As the liturgical calendar draws to an end, the readings of today also remind us also of the end. The readings remind us that notwithstanding the sufferings and tribulations of the present time, there is hope at last for the children of God for the world is just for the moment.
The momentary nature of the earthly existence offers hope for those that stand in the way of the truth, then eternal damnation for those who abandon the truth. So, despite the challenges of the end time, there is still hope for the children of God.
The Anguishing and Retributive Imagery of the End Time
The first reading project a horrific and retributive image of the last day. Daniel tells us there will be great anguish when Michael will rise and those who sleep in the dust of the earth shall awake, some shall live forever while others in everlasting horror and disgrace.
In the gospel, Jesus affirmed the message of the reading; after the great tribulation comes the time of retribution with the appearance of the son of man.
The book of Daniel is one of the major apocalyptic books of the Old Testament as chapters 7-12 foretell the end times and speak of the periods of great distress unsurpassed in history when Michael will rise.
The Political Background
These eschatological references were due to the political nature of the time when some nations wield great power and intimidation over the people. Daniel chapter 11 presents a cool picture of this political struggle.
This reading came as a source of hope to the Jewish people under persecution at this time. The aim is to live wisely and justly at the moment. It is also important to note the political backdrop surrounding the gospel of Mark from where today’s reading springs up.
Most scholars agree that Mark wrote his gospel for Christians living in Rome about 30-40 years after the death of Christ which was also a time of political turmoil in Rome.
When you read Mark’s gospel continuously you will observe constant prediction of death and end time, examples; Jesus cleansing of the temple (Mark 11:15-18) where he predicted his death and resurrection, the heavy cost of discipleship and the woes that will accompany those who don’t accept “whoever wants to save his life will lose it but whoever loses his life for my sake will save it (Mark 8:24-35), Mark 10:28-31), Jesus instructing his disciples on the need to be faithful even in the days of tribulations (Mark 13:1-23,24-32) and Jesus advising his disciples to be watchful so that they will not be caught unprepared for the final judgment.
In today’s gospel then, Jesus advised his disciples not to lose hope but to be alert, for the son of man will appear again.
This offers hope and strong faith to the believers. Their suffering will never be in vain, for joy must surely come at last.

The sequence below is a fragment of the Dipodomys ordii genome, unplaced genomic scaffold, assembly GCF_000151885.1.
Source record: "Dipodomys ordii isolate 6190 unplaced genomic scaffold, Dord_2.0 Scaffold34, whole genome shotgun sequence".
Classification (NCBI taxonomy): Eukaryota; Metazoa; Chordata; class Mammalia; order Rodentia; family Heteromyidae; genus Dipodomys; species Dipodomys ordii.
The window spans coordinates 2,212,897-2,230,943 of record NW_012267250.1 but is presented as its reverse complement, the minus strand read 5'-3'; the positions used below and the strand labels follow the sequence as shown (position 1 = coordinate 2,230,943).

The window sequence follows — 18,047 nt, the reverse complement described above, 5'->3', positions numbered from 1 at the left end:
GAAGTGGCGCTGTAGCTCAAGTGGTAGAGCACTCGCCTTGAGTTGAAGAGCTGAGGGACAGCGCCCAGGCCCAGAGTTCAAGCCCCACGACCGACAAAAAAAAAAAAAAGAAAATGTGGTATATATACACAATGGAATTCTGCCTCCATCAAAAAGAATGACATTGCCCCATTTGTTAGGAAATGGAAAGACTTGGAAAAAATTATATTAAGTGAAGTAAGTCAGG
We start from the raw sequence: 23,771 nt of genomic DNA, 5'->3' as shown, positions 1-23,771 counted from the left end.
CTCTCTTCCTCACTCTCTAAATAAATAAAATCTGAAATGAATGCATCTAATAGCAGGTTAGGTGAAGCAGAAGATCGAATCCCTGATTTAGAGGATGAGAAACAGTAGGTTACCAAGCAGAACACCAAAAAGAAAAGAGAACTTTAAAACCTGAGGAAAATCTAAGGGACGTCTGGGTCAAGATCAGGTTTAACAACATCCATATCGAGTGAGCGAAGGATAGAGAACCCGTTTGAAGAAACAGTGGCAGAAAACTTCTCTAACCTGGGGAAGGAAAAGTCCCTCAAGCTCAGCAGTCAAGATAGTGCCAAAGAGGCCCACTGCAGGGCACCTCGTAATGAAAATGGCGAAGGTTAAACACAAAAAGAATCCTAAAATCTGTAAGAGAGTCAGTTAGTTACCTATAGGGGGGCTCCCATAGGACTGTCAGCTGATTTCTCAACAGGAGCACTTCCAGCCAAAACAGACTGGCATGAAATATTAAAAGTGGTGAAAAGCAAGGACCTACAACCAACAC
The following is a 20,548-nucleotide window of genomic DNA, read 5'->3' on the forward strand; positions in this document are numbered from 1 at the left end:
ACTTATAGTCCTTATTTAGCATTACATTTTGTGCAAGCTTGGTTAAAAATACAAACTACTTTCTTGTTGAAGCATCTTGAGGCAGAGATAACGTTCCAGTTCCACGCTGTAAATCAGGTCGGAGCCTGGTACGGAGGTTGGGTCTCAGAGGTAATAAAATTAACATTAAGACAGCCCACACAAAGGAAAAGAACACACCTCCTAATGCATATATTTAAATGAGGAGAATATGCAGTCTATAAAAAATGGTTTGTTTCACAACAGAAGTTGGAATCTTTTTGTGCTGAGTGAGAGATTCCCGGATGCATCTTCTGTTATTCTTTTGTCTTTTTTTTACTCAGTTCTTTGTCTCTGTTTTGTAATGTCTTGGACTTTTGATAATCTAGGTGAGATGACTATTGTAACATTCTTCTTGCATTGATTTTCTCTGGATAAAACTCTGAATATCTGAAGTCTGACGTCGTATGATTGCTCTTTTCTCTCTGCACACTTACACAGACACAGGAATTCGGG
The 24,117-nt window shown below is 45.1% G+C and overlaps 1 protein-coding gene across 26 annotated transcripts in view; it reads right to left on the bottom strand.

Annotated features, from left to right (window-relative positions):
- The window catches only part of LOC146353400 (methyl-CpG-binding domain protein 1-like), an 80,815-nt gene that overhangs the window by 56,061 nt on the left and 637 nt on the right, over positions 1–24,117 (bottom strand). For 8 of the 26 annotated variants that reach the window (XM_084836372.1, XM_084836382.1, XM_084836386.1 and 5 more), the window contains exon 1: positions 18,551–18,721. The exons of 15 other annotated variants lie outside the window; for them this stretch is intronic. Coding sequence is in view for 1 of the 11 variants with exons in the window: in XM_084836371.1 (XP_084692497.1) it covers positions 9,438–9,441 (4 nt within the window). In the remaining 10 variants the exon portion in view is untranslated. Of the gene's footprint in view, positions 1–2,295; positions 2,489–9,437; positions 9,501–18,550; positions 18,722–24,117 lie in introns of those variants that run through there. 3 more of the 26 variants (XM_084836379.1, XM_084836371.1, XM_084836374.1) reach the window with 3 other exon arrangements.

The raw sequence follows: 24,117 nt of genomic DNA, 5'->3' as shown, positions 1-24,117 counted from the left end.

Joy at last therefore is a word of assurance that all must be fine despite the sorrows of the moment. It infers that despite the persecutions of the present moment, there will be a glamorous moment for the children of God.
Every child of God knows that despite the painful journey, there is joy at last. Therefore, they should put their whole trust in God’s love and providence notwithstanding the afflictions of the moment.
Joy at Last
In the first reading, when Michael will rise, though it shall be a time of anguish as never occurred before since the beginning of nations, those whose names are written in the book will smile again. Daniel categorized them in two (1). Those who acquired wisdom and (2) those who taught people to be just- they are those who spend their lives converting souls for God.
The book of wisdom started with a description of what wisdom is all about; “think rightly of the Lord and seek Him with the simplicity of heart and he will reveal himself to those who trust him (Wisdom 1:1-3). God’s revelation of his mysteries is wisdom and anyone who possesses this divine revelation has wisdom. Wisdom is divine. It is far more than ordinary intelligence. Consequently, wisdom comes only when the Lord takes deep possession of the heart.
Jesus is wisdom par excellence, those who seek him will acquire him. Only those who acquire him will shine on the last day. The end time may be horrific but there is joy at last for those who have washed in the blood of the lamb. In the gospel, the coming of the Son of Man will give solace to those who are already chosen. They are those who spend their lives seeking him in the sincerity of heart. Also, they are those who make others seek God.
The challenge posed by today’s readings is not to know when the end is coming. It is to live today as if the end will be right now. The world we live in is simply momentary, and should not be lived as if it is eternal. The question is, ‘can the type of life you live now save souls for God or send souls to hellfire’. It is not all about going to church, riding the best cars, living in the finest houses.
All we enjoy in this world is momentary. The question is how many souls can we will lay at His feet on the last day. The end is still unknown; this calls for constant renewal and preparation. Let us spend our lives seeking God, and converting souls. We will shine like the splendour of the sky.
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